1. Thank you so much for your wonderful insights, I really appreciate it!
      Yes, nowadays most people are losing that depth required in anything because of the tendency of instant gratification. To be in a ‘flow’ is a very important experience. It can be the first step of knowing that there is something deeper in terms of our awareness. Since I engage in sports, I find it easier with sports, but as you have rightly added, there are many such activities that can give you the same experience.
      Thank you very much once again.:) btw, where can I get more knowledge about this? can you recommend any interesting books or articles for me to get deeper insights about this subject?

      Liked by 2 people

      1. Thank you for the kind reply. My father was a philosophical Buddhist, and tried to encourage both my youthful understanding and self-discipline (not that it always worked). In terms of books, I feel like reading about Buddhism or Zen tends to be either an academic pursuit (Daisetz Suzuki’s epic “Zen and Japanese Culture”, or Alan Watts’ “The Spirit of Zen”), or else an esoteric exploration (anything by Thich Nhat Hahn or Eugen Herrigel’s “Zen in the Art of Archery”). I’ll add in Steve Hagen’s “Buddhism Plain and Simple” as perhaps plying the boundaries.

        Past that, I don’t usually leave links on others’ post (so feel free to delete this if you want), but if you’re still interested in more reading (just replace the “DOT”), there’s a couple of bookshelves worth of original material:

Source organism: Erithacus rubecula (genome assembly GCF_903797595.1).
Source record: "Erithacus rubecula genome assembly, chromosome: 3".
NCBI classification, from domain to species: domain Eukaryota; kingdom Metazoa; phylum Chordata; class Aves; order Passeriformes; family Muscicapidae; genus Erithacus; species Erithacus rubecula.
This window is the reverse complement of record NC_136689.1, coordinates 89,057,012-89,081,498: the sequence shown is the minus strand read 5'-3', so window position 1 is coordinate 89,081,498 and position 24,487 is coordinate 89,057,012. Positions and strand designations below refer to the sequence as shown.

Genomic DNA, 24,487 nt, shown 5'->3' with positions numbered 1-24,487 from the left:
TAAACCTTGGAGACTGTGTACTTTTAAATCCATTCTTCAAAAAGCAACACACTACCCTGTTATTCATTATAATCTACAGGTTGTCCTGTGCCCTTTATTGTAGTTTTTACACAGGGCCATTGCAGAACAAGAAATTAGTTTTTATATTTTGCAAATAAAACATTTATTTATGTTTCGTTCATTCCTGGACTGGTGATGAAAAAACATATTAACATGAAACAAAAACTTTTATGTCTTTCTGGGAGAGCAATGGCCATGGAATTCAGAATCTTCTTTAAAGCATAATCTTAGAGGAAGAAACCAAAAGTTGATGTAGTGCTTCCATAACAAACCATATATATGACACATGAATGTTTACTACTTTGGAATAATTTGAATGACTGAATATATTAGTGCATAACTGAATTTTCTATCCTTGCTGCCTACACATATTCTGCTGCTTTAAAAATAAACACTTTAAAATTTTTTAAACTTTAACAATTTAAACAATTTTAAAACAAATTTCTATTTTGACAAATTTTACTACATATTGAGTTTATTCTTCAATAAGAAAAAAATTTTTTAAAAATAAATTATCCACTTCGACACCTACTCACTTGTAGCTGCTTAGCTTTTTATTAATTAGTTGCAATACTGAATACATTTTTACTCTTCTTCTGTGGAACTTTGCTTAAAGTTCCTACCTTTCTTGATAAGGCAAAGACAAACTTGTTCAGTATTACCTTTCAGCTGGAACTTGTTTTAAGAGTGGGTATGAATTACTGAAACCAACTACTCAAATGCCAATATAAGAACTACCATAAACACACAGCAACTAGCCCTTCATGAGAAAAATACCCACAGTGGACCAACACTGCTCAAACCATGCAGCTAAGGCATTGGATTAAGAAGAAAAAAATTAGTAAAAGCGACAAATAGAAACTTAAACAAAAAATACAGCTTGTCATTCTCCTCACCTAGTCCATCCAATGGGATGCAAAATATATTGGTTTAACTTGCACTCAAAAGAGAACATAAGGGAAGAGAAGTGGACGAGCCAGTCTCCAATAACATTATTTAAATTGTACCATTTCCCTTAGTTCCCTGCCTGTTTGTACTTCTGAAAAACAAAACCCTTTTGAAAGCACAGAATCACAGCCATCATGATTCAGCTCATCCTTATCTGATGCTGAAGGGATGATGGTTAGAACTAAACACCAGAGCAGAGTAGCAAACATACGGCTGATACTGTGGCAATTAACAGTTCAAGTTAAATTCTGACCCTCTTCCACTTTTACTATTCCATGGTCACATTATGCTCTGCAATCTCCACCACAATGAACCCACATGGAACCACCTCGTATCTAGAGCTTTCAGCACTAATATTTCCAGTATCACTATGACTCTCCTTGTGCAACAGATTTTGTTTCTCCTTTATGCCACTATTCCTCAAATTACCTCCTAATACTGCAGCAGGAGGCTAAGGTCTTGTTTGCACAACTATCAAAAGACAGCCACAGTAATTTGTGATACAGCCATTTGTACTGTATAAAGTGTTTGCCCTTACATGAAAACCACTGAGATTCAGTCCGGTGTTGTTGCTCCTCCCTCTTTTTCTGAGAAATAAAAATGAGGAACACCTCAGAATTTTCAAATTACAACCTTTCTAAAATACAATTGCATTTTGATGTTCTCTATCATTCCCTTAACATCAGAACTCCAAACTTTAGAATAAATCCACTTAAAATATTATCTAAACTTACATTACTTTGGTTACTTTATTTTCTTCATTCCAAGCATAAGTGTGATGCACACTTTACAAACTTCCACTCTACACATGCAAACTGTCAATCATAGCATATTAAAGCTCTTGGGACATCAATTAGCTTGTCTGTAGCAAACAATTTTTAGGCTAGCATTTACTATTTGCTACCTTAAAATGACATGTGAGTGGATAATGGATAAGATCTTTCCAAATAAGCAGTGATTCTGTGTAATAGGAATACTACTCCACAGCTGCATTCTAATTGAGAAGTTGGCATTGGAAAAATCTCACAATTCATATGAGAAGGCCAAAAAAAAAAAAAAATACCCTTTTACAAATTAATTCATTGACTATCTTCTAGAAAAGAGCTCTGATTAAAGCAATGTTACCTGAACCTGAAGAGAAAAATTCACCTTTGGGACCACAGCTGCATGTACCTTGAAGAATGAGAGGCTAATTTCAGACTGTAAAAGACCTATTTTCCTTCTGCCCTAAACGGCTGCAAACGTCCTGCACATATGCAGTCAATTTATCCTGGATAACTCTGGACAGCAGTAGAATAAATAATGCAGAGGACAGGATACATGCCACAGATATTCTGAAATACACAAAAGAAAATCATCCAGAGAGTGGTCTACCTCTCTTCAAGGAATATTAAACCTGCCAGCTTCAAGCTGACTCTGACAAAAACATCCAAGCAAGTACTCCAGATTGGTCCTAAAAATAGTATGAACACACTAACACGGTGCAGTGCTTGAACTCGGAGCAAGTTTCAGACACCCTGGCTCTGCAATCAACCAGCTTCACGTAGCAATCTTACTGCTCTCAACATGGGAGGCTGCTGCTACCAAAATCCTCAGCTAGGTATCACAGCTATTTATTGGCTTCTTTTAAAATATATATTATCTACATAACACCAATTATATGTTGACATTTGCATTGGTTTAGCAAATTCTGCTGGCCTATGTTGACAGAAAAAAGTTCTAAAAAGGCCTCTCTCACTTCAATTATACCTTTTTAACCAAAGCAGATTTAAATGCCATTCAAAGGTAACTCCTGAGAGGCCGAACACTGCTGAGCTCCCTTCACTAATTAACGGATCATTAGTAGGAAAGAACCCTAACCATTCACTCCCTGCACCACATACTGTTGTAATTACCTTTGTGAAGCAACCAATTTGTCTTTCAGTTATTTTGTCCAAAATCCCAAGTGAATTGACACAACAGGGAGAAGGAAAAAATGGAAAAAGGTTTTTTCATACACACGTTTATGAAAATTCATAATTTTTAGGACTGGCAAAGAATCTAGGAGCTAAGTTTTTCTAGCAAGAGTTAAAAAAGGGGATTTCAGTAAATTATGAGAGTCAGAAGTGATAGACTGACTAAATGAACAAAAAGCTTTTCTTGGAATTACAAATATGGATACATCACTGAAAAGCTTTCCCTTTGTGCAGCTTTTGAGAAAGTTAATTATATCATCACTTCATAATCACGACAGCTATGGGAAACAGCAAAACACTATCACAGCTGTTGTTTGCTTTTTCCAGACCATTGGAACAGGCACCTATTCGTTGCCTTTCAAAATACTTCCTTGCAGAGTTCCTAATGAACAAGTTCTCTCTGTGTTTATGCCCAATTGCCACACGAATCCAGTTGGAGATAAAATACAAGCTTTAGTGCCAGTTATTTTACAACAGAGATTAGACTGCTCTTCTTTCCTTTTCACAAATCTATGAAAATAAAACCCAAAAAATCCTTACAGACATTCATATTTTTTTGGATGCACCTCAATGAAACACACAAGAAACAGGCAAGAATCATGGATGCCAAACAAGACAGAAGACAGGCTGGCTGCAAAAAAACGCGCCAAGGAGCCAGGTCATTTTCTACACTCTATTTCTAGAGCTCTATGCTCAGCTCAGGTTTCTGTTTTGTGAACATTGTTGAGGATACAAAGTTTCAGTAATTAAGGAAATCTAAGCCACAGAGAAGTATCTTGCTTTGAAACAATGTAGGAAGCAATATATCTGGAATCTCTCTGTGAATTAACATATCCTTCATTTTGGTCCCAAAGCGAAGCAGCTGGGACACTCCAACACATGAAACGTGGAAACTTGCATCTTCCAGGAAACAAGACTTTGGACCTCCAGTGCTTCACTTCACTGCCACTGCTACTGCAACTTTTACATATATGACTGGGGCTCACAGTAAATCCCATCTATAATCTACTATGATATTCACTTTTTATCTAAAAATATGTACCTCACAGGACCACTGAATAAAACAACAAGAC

Liked by 1 person

  2. Interesting discussion.
    The concept of being better today than we were yesterday is to remove those inner obstacles we perceive as unrealistic competition.
    For example your comparing Chess (which I’ve played since I was a child). I never pursued the knowledge of competition training. If I compare myself to let’s say Kasparov that is placing myself in an unrealistic hindrance. While realistically unattainable. One might at least be shown the door to greater knowledge and understanding.

    Liked by 1 person

    1. Yes, both comparisons (to oneself and to top achievers) is necessary to move forward. We need to become better than we were yesterday to move step by step. And we need to keep in mind the top achievers to know where we need to reach. We have to work in both contexts. 😊

      Liked by 1 person